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Dear catholic.com visitors: This website from Catholic Answers, with all its many resources, is the world's largest source of explanations for Catholic beliefs and practices. A fully independent, lay-run, 501(c)(3) ministry that receives no funding from the institutional Church, we rely entirely on the generosity of everyday people like you to keep this website going with trustworthy , fresh, and relevant content. If everyone visiting this month gave just $1, catholic.com would be fully funded for an entire year. Do you find catholic.com helpful? Please make a gift today. Thank you. Wishing you a blessed Lenten season.

Joseph Creswell

Controversialist, b. 1557 of Yorkshire stock in London; d. about 1623

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Creswell, JOSEPH (vere ARTHUR), controversialist, b. 1557 of Yorkshire stock in London; d. about 1623. His widowed mother married William Lacey, who, after her death, was ordained priest and martyred (August 22, 1582) at York. Creswell joined the Society of Jesus in Rome October 11, 1583, having previously studied at Reims and at the Roman College. Having been rector (1589-1592) after Father Persons of the English College, Rome, he also succeeded Persons as vice-prefect for English Jesuit interests in Spain. Creswell’s character and conduct in connection with his difficulties over the seminaries of Seville and Valladolid, and his controversy about Benedictine vocations have been severely criticized (cf. Camm, Life of Ven. John Roberts, and Pollen, The Month, London, September—October, 1899). Father Creswell had considerable intercourse with Sir Charles Cornwallis, the English resident at Madrid, till the Powder Plot, when Creswell was summoned to Rome. Sent to Belgium in 1614, he was at St-Omer in 1620, and in 1621 was made rector of Ghent. His chief works are: A Latin treatise, “De Vita Beata”; “Exemplar Literarum ad Cecilium (sive Burleigh)”, 1592, under the pseudonym “John Perne”, against Elizabeth‘s proclamation of November 29, 1591; “Vida y Martyrio del P. Henrique Valpolo,” (Madrid, 1596); treatise against James First’s (1610) proclamation (4to, St-Omer, 1611); “Meditations upon the Rosary” (St-Omer, 1620); translation into Spanish, under the name “Peter Manrique”, of Father William Bathe‘s “Preparation for administering Penance and the Eucharist” (Milan, 1614); translation into English and Spanish, under initials N. T. of Salvian’s “Quis dives salvus?” (St-Omer, 1618); “Relation de Inglaterra”, Ms X, 14, National Library, Madrid; memoir for Philip III of Spain on affairs of the Society; “Responsio ad calumnias,” Stonyhurst Library; Letters, Vatican Archives (Lettere di particolari, I, 1).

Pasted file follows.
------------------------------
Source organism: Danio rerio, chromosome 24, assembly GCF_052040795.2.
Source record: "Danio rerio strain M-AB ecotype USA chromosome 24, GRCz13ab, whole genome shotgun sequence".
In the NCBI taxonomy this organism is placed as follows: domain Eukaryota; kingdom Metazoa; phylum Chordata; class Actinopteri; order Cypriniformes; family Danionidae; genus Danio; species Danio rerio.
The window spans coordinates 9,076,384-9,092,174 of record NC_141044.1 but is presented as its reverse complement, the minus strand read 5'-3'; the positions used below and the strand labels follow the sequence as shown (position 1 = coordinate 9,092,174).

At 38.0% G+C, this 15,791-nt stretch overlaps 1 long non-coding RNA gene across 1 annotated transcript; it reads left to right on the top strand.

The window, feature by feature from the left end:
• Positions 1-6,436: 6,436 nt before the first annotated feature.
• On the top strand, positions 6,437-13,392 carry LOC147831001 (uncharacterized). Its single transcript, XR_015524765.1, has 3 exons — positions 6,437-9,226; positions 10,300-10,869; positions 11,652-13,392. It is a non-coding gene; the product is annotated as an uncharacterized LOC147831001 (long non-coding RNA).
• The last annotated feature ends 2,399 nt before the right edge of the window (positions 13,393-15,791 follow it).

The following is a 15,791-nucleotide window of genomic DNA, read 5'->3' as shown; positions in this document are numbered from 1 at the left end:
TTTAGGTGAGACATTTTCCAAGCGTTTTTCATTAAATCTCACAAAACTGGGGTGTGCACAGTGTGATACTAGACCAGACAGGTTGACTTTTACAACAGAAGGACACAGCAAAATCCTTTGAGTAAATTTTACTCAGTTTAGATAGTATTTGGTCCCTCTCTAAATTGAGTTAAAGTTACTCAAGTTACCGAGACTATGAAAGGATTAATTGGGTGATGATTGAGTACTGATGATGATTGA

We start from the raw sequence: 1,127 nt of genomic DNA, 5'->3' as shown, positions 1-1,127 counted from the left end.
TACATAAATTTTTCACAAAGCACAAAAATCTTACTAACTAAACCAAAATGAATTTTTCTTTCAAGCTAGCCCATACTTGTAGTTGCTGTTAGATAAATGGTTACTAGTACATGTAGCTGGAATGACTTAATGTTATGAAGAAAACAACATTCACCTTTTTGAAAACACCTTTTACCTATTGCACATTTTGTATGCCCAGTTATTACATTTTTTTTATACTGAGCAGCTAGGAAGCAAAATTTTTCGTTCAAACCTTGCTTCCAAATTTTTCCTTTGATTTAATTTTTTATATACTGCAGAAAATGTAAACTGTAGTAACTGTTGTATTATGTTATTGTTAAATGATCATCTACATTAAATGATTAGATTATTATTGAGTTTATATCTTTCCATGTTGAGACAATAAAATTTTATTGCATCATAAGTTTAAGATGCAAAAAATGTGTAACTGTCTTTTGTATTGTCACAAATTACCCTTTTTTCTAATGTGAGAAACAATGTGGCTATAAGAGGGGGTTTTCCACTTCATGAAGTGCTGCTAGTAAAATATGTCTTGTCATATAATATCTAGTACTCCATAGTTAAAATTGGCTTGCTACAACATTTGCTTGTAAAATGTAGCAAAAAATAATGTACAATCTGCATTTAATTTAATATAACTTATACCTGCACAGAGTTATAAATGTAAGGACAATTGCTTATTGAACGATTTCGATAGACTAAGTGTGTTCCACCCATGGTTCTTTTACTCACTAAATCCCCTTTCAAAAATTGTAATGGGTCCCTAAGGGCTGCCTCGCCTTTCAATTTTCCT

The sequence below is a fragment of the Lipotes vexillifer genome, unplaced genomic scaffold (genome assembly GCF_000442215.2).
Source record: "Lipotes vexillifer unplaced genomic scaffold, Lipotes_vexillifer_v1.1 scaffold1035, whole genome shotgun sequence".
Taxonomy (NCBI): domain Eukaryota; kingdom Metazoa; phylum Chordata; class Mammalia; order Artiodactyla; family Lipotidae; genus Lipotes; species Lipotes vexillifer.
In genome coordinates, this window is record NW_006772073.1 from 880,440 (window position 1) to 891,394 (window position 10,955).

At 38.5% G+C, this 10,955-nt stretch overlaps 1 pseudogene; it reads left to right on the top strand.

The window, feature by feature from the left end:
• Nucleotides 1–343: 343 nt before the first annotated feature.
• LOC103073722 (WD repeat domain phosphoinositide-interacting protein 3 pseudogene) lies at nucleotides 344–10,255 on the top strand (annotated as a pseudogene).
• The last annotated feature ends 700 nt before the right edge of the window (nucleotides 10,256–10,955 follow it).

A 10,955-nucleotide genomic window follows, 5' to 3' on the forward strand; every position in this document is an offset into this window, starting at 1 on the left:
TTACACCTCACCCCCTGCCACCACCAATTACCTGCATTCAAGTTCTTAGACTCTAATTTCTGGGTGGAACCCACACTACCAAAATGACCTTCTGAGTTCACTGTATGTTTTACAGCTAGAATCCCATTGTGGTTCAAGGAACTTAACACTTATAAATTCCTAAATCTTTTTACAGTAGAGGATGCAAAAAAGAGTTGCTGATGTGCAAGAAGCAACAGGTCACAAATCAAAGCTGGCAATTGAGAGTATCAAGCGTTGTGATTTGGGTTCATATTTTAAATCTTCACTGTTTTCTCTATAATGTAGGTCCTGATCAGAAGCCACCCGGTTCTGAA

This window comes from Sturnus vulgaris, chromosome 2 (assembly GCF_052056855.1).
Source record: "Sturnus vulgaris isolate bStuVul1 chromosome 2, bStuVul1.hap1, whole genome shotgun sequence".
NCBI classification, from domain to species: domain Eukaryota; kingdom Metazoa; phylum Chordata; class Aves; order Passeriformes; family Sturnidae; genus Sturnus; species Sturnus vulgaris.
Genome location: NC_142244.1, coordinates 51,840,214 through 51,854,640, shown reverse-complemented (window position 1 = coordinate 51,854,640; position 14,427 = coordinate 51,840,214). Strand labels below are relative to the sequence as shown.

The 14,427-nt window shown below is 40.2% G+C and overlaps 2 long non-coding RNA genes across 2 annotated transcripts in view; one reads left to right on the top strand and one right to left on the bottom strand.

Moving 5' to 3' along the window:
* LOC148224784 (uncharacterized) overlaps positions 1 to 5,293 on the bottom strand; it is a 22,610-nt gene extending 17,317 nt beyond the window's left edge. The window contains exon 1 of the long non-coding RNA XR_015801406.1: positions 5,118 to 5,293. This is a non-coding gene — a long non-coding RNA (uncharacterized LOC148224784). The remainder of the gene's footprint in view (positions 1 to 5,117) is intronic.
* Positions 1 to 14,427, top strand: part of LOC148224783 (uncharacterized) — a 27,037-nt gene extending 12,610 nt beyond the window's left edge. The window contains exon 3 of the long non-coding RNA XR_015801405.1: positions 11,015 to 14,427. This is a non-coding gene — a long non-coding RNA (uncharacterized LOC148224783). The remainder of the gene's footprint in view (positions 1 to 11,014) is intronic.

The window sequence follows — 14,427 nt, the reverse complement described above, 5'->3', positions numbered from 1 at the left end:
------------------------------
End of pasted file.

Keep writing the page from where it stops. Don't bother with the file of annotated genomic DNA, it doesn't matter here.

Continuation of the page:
PATRICK RYAN


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